Usually, we don't repeat gossip, but -- according to The Indianapolis Times, Indianapolis Mayor Greg Ballard may be getting ready to hire Carlos May as the city’s next Director of International and Cultural Affairs (a post listed as vacant on Indy's website). The previous director, Carolin Requiz Smith, was removed for unknown reasons a couple of weeks ago (she was initially hired by Ballard as Director of Latino Affairs). Incidentally, May quit his previous city job to run for his unsuccessful bid for the GOP nomination in the 7th Congressional District.


Tuesday, May 11, 2010

US-French Symposium Underway at Purdue

The Purdue University Global Engineering Program and the Chicago-based Office for Science and Technology of the French Embassy are co-organizing a French-American Symposium on “Developing Partnerships for Sustainable Water Management and Agriculture in the context of Climate and Global Change” that is underway at Purdue University in West Lafayette.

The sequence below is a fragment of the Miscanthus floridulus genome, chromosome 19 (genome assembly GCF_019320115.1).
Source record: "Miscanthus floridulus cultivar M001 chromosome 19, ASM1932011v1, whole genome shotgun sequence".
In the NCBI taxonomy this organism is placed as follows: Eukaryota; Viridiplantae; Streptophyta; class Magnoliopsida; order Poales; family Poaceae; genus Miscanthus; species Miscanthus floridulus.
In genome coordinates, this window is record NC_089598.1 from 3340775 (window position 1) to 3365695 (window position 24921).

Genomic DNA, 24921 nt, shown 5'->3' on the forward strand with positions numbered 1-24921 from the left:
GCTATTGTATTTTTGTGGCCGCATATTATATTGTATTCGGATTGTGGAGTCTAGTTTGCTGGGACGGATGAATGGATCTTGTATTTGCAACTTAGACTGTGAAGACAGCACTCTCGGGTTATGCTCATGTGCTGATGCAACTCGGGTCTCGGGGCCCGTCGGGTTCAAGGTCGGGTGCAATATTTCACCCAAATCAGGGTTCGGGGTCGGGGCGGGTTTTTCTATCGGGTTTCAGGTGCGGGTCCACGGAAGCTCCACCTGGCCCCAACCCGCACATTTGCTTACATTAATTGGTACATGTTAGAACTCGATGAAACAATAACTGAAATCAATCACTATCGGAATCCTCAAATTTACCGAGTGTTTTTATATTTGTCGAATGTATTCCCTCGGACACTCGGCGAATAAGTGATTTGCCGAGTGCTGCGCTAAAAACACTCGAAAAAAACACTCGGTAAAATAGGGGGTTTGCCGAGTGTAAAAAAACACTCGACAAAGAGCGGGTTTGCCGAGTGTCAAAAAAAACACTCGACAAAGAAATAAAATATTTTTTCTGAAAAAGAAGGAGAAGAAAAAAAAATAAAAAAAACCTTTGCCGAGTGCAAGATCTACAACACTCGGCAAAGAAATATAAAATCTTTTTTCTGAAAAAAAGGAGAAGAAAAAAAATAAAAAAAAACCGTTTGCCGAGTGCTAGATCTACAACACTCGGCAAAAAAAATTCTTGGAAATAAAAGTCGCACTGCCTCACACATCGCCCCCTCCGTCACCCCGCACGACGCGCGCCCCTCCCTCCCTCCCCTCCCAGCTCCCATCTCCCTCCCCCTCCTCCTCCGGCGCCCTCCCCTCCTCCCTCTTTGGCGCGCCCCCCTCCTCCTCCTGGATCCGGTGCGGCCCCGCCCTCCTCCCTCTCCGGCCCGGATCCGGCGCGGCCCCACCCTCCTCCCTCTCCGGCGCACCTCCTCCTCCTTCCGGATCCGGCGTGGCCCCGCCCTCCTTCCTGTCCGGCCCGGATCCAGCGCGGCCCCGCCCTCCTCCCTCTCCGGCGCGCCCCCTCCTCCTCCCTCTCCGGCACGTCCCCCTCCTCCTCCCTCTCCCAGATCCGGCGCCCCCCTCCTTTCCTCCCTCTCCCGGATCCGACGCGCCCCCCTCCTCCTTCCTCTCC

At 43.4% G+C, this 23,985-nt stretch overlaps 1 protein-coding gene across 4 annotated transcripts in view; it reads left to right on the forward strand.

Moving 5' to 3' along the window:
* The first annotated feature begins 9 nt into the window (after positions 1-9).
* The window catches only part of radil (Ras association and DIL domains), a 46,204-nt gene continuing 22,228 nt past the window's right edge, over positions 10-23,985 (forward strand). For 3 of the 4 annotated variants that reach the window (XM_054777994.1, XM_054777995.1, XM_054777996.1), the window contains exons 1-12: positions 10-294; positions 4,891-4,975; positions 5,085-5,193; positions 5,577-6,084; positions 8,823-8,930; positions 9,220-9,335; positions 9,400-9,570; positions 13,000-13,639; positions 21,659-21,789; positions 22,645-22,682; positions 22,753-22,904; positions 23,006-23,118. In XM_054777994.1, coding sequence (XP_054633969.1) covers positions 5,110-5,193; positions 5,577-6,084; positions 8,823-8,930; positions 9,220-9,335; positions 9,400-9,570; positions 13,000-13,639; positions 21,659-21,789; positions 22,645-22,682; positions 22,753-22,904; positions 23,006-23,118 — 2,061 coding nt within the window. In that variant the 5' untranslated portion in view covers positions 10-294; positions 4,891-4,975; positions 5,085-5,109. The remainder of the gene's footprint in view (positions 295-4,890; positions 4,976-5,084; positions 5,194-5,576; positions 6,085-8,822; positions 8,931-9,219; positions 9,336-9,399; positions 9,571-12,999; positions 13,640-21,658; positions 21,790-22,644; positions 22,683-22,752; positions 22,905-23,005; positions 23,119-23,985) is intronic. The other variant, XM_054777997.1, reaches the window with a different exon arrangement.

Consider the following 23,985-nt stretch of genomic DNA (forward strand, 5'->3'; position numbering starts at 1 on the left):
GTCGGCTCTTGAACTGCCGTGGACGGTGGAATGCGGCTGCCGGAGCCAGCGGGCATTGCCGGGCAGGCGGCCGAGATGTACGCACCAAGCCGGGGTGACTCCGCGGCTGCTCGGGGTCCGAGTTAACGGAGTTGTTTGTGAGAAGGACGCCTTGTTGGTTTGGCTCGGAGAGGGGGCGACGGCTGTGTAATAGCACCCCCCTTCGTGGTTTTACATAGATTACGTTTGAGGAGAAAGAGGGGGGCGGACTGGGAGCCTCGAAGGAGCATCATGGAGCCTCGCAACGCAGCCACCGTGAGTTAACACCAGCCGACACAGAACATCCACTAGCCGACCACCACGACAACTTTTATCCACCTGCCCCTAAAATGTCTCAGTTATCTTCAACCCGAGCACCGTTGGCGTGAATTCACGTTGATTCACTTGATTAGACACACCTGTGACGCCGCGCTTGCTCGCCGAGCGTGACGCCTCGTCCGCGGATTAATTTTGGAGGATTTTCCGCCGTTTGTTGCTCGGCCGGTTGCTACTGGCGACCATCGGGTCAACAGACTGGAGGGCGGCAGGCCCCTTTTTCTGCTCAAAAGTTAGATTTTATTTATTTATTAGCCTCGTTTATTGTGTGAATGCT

The symposium, 11-12 May, is sponsored by the The Office for Science and Technology of the Embassy of France in the United States, NSF, OECD, the French Ministry of Agriculture, and several French research institutions (CNRS, INRA, INPT, IRD, IAMM, ONEMA).

About 120 invited scientists from France, the United States and the international community are attending the symposium. Key themes of the presentations and discussions will be summarized in a report to be shared with scientists and interested policy-makers in France, the United States and the broader international scientific community.


Saturday, May 8, 2010

Kenyans Win "500" Festival Marathon, Again

The "500" Festival reports that Janet Cherobon has won her fourth straight Mini-Marathon in Indianapolis -- and broke a race record!